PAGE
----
In a manner we can safely assume is not replicated in China, the architects of America’s endless policy failures, like the Iraq War, are not punished by the system, but awarded further sinecures and promotions by an establishment which rewards failure and hobbles success. Defeat is baked in from the outset: the rot is now so widespread it will likely become terminal.
Yet Roussinos also asserts that “an America may throw up a more competent caudillo than Trump in time.” He seems to believe that America is simultaneously paralyzed by diffuse chaos and ripe for tyranny, hamstrung by its political system and yet already descended into a kind of despotism. The implication is that China does autocracy right, because its system has the functionality to clear out those who hamper its success.
In fact, what Roussinos perceives as China’s strength could end up being a fatal defect, and what he perceives as America’s weakness is actually its strength.
The United States is a divided nation, though it has been even more divided before. It has made many mistakes recently, though it has made worse ones before. But the nation is stronger than its government; indeed, much of its prosperity results from the kind of entrepreneurial innovation that government is just as apt to stifle as to foster. America can react to errors, form a consensus about how to correct them, and, through that same government, put the resulting solutions into action. Indeed, there are signs that this may already be happening where China is concerned: Witness the otherwise unthinkable alliance between Senator Ted Cruz and Representative Alexandria Ocasio-Cortez against Beijing, reflective of broad bipartisan skepticism of Xi’s regime, which 72 percent of Republicans and 62 percent of Democrats oppose, according to a recent Pew poll.
China’s strength, meanwhile, is its main weakness: It is a totalitarian system. Its consensus is determined unilaterally without the consent of the governed, insulated from blowback and prone by design to groupthink. Its top-down decision-making process channels dissent into potentially even more destructive forms of discontent. Its regime’s success depends considerably on the stifling coercion of its own people, and mimicry of and theft from other nations. This can render it vulnerable both to unpredictability and to systemic errors, such as its one-child policy, its brutal suppression of restive ethnic and religious minorities, a foreign policy that has left it virtually without allies except those forced ruefully into financial reliance upon it, and a dependence upon ever-increasing material prosperity to keep its populace docile.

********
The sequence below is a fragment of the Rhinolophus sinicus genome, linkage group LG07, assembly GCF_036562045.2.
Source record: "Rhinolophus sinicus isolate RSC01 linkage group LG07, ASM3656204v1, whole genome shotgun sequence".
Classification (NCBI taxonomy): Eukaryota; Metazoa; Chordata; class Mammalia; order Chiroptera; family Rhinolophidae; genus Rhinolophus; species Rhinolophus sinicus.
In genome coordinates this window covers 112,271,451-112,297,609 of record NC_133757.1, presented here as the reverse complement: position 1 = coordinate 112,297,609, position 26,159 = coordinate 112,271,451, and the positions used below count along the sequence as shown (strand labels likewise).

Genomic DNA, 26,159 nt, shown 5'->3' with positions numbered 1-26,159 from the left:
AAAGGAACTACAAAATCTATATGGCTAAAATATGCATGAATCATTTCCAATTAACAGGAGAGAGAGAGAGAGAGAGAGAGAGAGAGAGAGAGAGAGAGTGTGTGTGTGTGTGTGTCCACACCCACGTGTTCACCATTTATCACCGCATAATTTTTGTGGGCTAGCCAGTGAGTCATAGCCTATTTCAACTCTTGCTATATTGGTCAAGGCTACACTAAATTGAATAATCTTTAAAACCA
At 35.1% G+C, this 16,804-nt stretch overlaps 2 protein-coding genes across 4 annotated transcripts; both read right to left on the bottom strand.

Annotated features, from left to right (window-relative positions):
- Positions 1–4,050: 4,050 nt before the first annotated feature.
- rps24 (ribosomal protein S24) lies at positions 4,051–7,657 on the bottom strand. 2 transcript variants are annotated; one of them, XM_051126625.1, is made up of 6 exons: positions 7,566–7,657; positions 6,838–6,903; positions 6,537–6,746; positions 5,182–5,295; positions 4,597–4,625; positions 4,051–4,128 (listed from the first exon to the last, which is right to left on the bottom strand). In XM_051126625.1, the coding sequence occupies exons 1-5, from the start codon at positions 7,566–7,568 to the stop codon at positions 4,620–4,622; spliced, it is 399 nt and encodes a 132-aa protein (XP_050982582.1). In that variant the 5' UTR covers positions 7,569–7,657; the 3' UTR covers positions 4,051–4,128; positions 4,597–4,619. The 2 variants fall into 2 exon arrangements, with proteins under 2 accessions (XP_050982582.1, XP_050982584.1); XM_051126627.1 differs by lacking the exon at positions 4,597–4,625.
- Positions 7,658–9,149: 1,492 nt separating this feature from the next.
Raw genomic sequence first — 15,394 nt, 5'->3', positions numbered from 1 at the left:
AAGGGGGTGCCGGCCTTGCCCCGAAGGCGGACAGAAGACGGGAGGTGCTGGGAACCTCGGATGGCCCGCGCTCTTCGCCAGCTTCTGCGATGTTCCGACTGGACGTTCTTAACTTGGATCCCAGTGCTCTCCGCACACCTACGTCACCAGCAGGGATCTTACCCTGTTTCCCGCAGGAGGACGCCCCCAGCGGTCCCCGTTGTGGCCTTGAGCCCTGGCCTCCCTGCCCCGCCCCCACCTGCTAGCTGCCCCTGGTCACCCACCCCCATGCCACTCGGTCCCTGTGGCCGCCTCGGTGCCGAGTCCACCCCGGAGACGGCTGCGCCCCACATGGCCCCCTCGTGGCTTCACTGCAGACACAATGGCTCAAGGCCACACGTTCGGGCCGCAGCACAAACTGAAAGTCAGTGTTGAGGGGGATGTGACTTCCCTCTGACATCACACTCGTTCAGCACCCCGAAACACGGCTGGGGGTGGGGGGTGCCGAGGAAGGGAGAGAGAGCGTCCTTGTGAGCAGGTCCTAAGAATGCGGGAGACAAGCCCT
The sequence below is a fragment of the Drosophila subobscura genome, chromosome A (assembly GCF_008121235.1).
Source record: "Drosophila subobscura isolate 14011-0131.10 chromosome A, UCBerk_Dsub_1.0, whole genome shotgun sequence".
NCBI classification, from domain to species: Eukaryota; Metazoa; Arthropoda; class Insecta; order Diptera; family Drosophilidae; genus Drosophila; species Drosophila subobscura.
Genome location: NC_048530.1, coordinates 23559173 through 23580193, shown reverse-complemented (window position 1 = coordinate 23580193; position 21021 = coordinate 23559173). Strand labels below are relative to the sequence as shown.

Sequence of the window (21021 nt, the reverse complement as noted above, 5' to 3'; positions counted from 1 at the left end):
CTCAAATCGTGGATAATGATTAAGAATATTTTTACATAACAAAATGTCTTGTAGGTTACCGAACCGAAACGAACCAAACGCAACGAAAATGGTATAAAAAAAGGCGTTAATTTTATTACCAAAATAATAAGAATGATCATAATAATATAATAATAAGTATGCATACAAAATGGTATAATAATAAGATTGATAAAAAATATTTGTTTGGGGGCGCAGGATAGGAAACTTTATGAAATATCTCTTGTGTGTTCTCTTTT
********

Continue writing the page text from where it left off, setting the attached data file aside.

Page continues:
The United States faces many challenges, China perhaps chief among them. But it has faced down other dangers before, under even more dire circumstances. Roussinos argues that America is now simply a “cautionary tale, a burning city on a hill,” and that the notion that it could be “a viable model of governance to follow is now patently absurd.” To write this is to be ignorant of all that our nation has achieved in its short history. It would be one thing to harp on America’s defects and to write it off as a lost cause. But Roussinos seems to place his hope in . . . Europe, with its “older traditions on which to draw.” Setting aside the historical problems of such a view, the idea that a Western order anchored on a continent with massive geopolitical challenges of its own — a continent that has been, if anything, even weaker than the U.S. in checking China’s ambitions — would do better than a Western order led by America is dubious at best.
Washington, and the West, do need to think seriously about the rise of China. But Roussinos should hope that the United States proves its doubters wrong once more.